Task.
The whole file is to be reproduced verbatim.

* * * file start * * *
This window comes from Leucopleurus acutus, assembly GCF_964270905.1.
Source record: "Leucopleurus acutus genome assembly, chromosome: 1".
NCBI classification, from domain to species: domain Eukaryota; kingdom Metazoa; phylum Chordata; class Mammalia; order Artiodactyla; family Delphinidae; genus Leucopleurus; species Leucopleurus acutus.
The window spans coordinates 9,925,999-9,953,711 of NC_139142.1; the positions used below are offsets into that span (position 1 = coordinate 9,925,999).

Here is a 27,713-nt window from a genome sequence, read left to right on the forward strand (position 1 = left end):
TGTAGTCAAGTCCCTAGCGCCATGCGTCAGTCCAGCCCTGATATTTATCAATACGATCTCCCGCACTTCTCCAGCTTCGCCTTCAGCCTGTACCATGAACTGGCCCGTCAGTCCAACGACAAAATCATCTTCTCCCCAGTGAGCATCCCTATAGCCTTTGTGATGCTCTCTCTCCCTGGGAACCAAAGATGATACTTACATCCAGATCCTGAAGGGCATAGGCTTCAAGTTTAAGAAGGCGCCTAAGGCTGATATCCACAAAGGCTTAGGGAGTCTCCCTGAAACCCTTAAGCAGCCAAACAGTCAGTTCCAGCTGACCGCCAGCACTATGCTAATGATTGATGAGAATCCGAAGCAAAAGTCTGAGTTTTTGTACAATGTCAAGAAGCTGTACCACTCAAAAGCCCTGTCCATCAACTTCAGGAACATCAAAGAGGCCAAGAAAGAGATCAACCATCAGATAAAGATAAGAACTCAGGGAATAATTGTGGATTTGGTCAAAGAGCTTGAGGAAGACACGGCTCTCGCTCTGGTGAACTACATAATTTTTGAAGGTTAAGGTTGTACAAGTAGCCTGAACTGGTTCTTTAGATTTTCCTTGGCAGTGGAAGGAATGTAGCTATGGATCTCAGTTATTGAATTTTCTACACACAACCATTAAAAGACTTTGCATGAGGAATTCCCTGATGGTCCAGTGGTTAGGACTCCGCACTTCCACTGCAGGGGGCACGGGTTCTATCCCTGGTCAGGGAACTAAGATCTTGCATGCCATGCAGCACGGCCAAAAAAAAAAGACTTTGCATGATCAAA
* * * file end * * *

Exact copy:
This window comes from Leucopleurus acutus, assembly GCF_964270905.1.
Source record: "Leucopleurus acutus genome assembly, chromosome: 1".
NCBI classification, from domain to species: domain Eukaryota; kingdom Metazoa; phylum Chordata; class Mammalia; order Artiodactyla; family Delphinidae; genus Leucopleurus; species Leucopleurus acutus.
The window spans coordinates 9,925,999-9,953,711 of NC_139142.1; the positions used below are offsets into that span (position 1 = coordinate 9,925,999).

Here is a 27,713-nt window from a genome sequence, read left to right on the forward strand (position 1 = left end):
TGTAGTCAAGTCCCTAGCGCCATGCGTCAGTCCAGCCCTGATATTTATCAATACGATCTCCCGCACTTCTCCAGCTTCGCCTTCAGCCTGTACCATGAACTGGCCCGTCAGTCCAACGACAAAATCATCTTCTCCCCAGTGAGCATCCCTATAGCCTTTGTGATGCTCTCTCTCCCTGGGAACCAAAGATGATACTTACATCCAGATCCTGAAGGGCATAGGCTTCAAGTTTAAGAAGGCGCCTAAGGCTGATATCCACAAAGGCTTAGGGAGTCTCCCTGAAACCCTTAAGCAGCCAAACAGTCAGTTCCAGCTGACCGCCAGCACTATGCTAATGATTGATGAGAATCCGAAGCAAAAGTCTGAGTTTTTGTACAATGTCAAGAAGCTGTACCACTCAAAAGCCCTGTCCATCAACTTCAGGAACATCAAAGAGGCCAAGAAAGAGATCAACCATCAGATAAAGATAAGAACTCAGGGAATAATTGTGGATTTGGTCAAAGAGCTTGAGGAAGACACGGCTCTCGCTCTGGTGAACTACATAATTTTTGAAGGTTAAGGTTGTACAAGTAGCCTGAACTGGTTCTTTAGATTTTCCTTGGCAGTGGAAGGAATGTAGCTATGGATCTCAGTTATTGAATTTTCTACACACAACCATTAAAAGACTTTGCATGAGGAATTCCCTGATGGTCCAGTGGTTAGGACTCCGCACTTCCACTGCAGGGGGCACGGGTTCTATCCCTGGTCAGGGAACTAAGATCTTGCATGCCATGCAGCACGGCCAAAAAAAAAAGACTTTGCATGATCAAA